Thursday, March 1, 2012

It ain't no Cabbage Patch Part 2: A Friend's Story

Preeclampsia can happen at any point in pregnancy and it can also happen postpartum. My friend Sarah suffered from preeclampsia a few days after delivering her second child. Sarah had no idea it could happen postpartum. Sarah is volunteer organizing the Promise Walk in Cherry Hill, NJ on May 12. 

Preeclampsia is a condition that all women need to know about--if you are pregnant, thinking of getting pregnant or have a friend who is pregnant--learn the symptoms and warning signs. There is no cure--but there are treatments to protect your health and your baby's health. The most important tool: awareness and knowledge. 

Here is Sarah's story adapted from her blog Finnegan and the Hughes.  You can read the full entry here. 

When I had my daughter Hayley Jane at full term via c-section on October 25th we were on cloud nine! Our little princess had arrived and even my son Derek, at just 26 months old, was thrilled for our family. I was released from the hospital and spent two days in that post baby honeymoon phase then I woke up on October 31st I knew something was off. I told my husband Rob I couldn't fully catch my breath, I had a dull headache and I thought my vision seemed blurry. Then I thought I was being paranoid; I was recovering from a c-section and had a new baby that was nursing every 2 hours but Rob told me to call the doctor. I was surprised at the stern immediacy in the doctors voice when she said to "grab your pump and get back over the bridge" My in-laws rushed over and I kissed my babies good-bye trying to be strong but unable to hold back the tears. Derek was going to be a fireman for Halloween that day, plus my brand new Hayley Jane, I needed to be home and dress Hayley in pink and cuddle her...would she forget me, would we never bond!! I didn't realize then that it would be 3 hellish days till I saw them again.
Hayley and I
(2 days before I was readmitted to the hospital)

In the Emergency Room they had no idea what to do with me.  I was a basketcase, I cried to EVERYONE!! If the person changing the trash even glanced in my direction and made eye contact I would cry to them and say "I just want to go home to my babies" After many hours in the ER I was sent to Labor and Delivery where I was told what I had was preeclampsia. WHAT?   I was so petrified and just wanted to be with my babies and here I was a mother of two, about to be hooked up to a magnesium iv so I wouldn't have a seizure due to preeclampsia and I had NEVER even heard of having preeclampsia postpartum!! A very sweet nurse sat down next to me and she grabbed my hand firmly, she spoke clearly and calmly about how awful I was going to feel on the magnesium and she asked me to tell her what I was thinking and I told her "I'm scared, I just want to be home with my babies and I'm nervous what will happen to me and I'm afraid that I might die"  She told me this would help me and that my husband could stay.  Rob stayed by my side for 3 long days. The first night I was on the magnesium he snored away in the chair next to my bed while I saw 5 of everything, I had to wear an oxygen tube because my oxygen saturation levels kept dropping so low every time I would drift into sleep I would wake up gasping for my breath, I was pumping every two hours, unable to get out of bed and was hooked up to a catheter.  I  felt so sick, oh so sick, the magnesium makes you so so so sickly feeling.  After I came off the Magnesium I felt "better" my blood pressure was still high but low enough that I could go home eventually!!  It took a few weeks for my BP and me to get back to normal.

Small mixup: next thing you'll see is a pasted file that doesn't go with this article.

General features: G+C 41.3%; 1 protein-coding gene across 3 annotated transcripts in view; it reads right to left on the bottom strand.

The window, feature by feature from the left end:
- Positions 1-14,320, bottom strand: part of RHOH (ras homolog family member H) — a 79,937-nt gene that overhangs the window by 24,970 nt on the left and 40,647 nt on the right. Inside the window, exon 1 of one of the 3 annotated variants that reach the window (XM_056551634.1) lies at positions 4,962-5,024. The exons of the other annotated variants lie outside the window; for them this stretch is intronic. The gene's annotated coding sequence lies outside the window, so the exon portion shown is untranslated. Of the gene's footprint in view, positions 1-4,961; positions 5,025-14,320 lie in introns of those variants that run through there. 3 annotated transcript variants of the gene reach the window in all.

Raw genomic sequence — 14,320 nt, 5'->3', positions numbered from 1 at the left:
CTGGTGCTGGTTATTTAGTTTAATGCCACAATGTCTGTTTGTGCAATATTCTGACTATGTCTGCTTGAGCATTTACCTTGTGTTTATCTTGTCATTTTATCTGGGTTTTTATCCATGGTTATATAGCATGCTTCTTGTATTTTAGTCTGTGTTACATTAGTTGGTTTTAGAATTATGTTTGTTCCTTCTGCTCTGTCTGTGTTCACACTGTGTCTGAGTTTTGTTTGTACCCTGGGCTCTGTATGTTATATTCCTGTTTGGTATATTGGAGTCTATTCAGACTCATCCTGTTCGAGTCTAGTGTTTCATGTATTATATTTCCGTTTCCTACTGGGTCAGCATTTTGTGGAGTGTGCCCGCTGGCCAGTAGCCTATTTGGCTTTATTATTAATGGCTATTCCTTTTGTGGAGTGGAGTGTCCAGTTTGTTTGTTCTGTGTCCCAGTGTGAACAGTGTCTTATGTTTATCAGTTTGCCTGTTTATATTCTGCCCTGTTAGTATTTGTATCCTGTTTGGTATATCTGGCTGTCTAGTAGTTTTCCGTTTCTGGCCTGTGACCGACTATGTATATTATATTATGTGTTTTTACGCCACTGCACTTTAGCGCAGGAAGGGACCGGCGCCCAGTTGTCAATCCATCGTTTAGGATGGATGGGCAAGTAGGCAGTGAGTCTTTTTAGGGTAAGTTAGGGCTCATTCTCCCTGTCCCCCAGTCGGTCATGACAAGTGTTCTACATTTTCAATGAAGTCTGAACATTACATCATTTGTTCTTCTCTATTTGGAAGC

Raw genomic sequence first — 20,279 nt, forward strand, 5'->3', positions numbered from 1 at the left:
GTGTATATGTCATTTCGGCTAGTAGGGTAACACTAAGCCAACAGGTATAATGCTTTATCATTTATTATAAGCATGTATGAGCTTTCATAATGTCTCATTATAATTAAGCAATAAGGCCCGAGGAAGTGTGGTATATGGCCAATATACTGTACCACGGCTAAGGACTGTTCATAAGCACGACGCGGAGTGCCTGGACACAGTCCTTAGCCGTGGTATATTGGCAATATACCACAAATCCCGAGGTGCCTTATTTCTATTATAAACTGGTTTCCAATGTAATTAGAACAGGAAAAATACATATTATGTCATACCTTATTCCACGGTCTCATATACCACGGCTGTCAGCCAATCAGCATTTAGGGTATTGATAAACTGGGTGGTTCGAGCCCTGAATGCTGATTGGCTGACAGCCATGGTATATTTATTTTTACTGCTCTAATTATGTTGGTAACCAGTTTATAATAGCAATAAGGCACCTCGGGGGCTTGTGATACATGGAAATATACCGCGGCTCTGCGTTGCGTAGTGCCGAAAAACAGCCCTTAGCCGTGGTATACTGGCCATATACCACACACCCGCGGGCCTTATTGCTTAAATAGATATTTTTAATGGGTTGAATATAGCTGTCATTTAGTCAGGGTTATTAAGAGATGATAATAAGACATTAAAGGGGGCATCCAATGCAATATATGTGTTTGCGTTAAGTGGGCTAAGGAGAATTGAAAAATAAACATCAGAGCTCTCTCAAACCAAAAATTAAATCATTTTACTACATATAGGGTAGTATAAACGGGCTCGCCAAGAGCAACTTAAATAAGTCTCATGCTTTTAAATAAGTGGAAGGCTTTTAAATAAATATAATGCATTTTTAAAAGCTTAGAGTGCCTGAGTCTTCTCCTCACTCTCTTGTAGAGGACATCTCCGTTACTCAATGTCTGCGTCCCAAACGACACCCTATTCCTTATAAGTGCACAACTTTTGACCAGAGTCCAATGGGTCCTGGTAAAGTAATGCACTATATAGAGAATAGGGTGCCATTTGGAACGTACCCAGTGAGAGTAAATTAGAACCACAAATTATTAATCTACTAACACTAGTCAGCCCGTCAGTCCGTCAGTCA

Thousands of women and babies die or get very sick each year from this dangerous condition called preeclampsia, a life-threatening disorder that occurs only during pregnancy and the postpartum period. Affecting at least 5-8% of all pregnancies, preeclampsia and related disorders such as HELLP syndrome and eclampsia are most often characterized by the presence of protein in the urine and a rapid rise in blood pressure that can lead to seizure, stroke, multiple organ failure and death of the mother and/or baby. Swelling, sudden weight gain, headaches and changes in vision are important symptoms; however, some women with rapidly advancing disease report few symptoms.

Typically, preeclampsia occurs after 20 weeks gestation (in the late 2nd or 3rd trimesters or middle to late pregnancy), though it can occur earlier. Proper prenatal care is essential to diagnose and manage preeclampsia. Pregnancy Induced Hypertension (PIH) and toxemia are outdated terms for preeclampsia. HELLP syndrome and eclampsia (seizures) are other variants of preeclampsia.

"It ain't no Cabbage Patch" is a series on preeclampsia, a life-threatening disorder that occurs only during pregnancy and the postpartum period. Preeclampsia and related disorders such as HELLP syndrome and eclampsia are most often characterized by a rapid rise in blood pressure that can lead to seizure, stroke, multiple organ failure and death of the mother and/or baby. 

Join me and my team LilCoCo at the May  12  Promise Walk to the benefit the Preeclampsia Foundation in Challenge Grove Park in Cherry Hill, NJ. 

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